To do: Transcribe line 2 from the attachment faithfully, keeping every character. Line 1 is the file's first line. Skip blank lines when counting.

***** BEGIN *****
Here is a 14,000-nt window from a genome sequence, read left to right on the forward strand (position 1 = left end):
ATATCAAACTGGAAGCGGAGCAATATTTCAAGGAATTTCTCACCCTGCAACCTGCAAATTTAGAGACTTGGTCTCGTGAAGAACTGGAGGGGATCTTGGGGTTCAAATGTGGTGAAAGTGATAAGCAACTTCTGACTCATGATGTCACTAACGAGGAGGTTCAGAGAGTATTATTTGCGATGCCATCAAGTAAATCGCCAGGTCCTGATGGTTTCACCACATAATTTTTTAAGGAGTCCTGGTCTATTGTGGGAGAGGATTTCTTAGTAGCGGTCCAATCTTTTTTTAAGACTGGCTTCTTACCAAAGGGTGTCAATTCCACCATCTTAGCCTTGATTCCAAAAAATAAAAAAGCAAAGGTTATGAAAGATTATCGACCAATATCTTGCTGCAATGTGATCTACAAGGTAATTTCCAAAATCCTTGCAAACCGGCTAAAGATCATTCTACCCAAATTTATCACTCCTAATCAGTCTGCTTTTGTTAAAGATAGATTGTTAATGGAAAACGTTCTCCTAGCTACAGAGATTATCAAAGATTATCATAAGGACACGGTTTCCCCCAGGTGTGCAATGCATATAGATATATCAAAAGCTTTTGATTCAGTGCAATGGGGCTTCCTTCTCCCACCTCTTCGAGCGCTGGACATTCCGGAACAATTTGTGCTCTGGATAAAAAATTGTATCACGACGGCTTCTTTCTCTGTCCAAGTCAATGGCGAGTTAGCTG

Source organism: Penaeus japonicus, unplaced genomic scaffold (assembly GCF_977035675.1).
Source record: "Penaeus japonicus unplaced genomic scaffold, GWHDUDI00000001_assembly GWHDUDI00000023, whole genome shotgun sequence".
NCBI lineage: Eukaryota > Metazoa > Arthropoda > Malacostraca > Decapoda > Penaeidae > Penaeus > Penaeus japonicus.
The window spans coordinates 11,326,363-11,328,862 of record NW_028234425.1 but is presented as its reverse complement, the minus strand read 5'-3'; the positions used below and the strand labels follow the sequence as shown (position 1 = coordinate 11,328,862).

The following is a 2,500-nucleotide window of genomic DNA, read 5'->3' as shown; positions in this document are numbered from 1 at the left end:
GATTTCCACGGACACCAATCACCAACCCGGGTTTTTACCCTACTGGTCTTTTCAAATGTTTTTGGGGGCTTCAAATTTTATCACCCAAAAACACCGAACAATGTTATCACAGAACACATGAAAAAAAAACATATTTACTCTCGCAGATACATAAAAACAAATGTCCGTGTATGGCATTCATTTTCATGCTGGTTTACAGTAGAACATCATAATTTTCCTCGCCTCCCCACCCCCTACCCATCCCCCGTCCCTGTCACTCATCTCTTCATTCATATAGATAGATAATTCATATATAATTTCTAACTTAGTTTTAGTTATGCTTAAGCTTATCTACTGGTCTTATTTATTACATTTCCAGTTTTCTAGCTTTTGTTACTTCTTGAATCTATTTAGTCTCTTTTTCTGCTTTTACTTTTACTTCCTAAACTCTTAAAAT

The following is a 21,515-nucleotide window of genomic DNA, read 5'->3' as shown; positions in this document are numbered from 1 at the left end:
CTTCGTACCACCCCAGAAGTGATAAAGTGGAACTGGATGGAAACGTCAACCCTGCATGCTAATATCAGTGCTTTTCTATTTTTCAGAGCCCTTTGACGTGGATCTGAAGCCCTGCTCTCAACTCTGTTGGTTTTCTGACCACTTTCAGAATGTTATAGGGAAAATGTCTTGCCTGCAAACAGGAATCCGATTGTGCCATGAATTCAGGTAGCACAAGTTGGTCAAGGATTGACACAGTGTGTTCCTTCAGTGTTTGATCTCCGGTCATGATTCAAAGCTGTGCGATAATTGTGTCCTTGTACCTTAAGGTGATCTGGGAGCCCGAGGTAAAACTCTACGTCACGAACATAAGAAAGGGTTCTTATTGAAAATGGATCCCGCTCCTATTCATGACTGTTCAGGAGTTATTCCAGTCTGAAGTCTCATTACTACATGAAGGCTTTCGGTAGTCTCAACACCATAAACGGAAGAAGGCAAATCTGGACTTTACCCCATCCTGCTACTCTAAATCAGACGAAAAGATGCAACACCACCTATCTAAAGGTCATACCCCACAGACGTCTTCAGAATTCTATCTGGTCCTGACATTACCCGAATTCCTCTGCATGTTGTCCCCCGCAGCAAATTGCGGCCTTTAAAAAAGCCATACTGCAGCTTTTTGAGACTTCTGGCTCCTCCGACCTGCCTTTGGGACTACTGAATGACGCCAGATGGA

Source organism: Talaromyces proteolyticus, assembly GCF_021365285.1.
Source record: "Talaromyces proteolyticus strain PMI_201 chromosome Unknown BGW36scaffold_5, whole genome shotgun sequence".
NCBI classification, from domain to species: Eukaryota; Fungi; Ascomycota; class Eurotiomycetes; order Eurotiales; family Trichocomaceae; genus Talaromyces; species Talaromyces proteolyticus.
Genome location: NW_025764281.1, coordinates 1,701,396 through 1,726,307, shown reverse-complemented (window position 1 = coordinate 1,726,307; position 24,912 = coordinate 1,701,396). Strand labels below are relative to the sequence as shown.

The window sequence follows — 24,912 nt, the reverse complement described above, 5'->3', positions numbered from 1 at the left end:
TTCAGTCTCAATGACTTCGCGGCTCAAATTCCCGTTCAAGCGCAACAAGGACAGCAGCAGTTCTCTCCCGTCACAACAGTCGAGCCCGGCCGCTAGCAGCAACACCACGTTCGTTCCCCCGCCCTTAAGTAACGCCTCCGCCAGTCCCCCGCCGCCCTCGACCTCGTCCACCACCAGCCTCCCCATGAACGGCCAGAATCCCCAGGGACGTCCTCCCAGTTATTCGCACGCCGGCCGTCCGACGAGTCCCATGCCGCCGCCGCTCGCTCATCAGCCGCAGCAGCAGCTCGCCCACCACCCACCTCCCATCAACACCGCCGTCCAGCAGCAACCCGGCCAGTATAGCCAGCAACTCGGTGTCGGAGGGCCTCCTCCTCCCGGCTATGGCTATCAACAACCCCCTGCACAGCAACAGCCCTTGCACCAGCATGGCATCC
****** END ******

ATATCAAACTGGAAGCGGAGCAATATTTCAAGGAATTTCTCACCCTGCAACCTGCAAATTTAGAGACTTGGTCTCGTGAAGAACTGGAGGGGATCTTGGGGTTCAAATGTGGTGAAAGTGATAAGCAACTTCTGACTCATGATGTCACTAACGAGGAGGTTCAGAGAGTATTATTTGCGATGCCATCAAGTAAATCGCCAGGTCCTGATGGTTTCACCACATAATTTTTTAAGGAGTCCTGGTCTATTGTGGGAGAGGATTTCTTAGTAGCGGTCCAATCTTTTTTTAAGACTGGCTTCTTACCAAAGGGTGTCAATTCCACCATCTTAGCCTTGATTCCAAAAAATAAAAAAGCAAAGGTTATGAAAGATTATCGACCAATATCTTGCTGCAATGTGATCTACAAGGTAATTTCCAAAATCCTTGCAAACCGGCTAAAGATCATTCTACCCAAATTTATCACTCCTAATCAGTCTGCTTTTGTTAAAGATAGATTGTTAATGGAAAACGTTCTCCTAGCTACAGAGATTATCAAAGATTATCATAAGGACACGGTTTCCCCCAGGTGTGCAATGCATATAGATATATCAAAAGCTTTTGATTCAGTGCAATGGGGCTTCCTTCTCCCACCTCTTCGAGCGCTGGACATTCCGGAACAATTTGTGCTCTGGATAAAAAATTGTATCACGACGGCTTCTTTCTCTGTCCAAGTCAATGGCGAGTTAGCTG